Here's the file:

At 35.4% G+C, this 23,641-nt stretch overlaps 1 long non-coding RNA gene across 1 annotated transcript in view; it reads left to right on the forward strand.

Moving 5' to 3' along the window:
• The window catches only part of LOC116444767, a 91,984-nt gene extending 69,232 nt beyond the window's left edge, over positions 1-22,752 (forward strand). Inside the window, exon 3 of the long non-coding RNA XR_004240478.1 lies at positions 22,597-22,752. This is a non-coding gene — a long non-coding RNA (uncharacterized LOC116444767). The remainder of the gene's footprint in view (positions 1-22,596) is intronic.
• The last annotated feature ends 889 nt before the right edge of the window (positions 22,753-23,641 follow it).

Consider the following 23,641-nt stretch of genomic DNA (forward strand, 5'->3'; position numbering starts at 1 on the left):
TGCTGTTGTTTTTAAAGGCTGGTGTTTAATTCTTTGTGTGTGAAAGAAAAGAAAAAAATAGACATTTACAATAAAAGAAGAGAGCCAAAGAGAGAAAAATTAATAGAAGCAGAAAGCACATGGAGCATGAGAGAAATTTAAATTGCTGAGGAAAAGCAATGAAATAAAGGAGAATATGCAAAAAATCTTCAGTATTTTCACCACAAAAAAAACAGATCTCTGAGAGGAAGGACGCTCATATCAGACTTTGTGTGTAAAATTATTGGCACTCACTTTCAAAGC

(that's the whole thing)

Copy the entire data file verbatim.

At 35.4% G+C, this 23,641-nt stretch overlaps 1 long non-coding RNA gene across 1 annotated transcript in view; it reads left to right on the forward strand.

Moving 5' to 3' along the window:
• The window catches only part of LOC116444767, a 91,984-nt gene extending 69,232 nt beyond the window's left edge, over positions 1-22,752 (forward strand). Inside the window, exon 3 of the long non-coding RNA XR_004240478.1 lies at positions 22,597-22,752. This is a non-coding gene — a long non-coding RNA (uncharacterized LOC116444767). The remainder of the gene's footprint in view (positions 1-22,596) is intronic.
• The last annotated feature ends 889 nt before the right edge of the window (positions 22,753-23,641 follow it).

Consider the following 23,641-nt stretch of genomic DNA (forward strand, 5'->3'; position numbering starts at 1 on the left):
TGCTGTTGTTTTTAAAGGCTGGTGTTTAATTCTTTGTGTGTGAAAGAAAAGAAAAAAATAGACATTTACAATAAAAGAAGAGAGCCAAAGAGAGAAAAATTAATAGAAGCAGAAAGCACATGGAGCATGAGAGAAATTTAAATTGCTGAGGAAAAGCAATGAAATAAAGGAGAATATGCAAAAAATCTTCAGTATTTTCACCACAAAAAAAACAGATCTCTGAGAGGAAGGACGCTCATATCAGACTTTGTGTGTAAAATTATTGGCACTCACTTTCAAAGC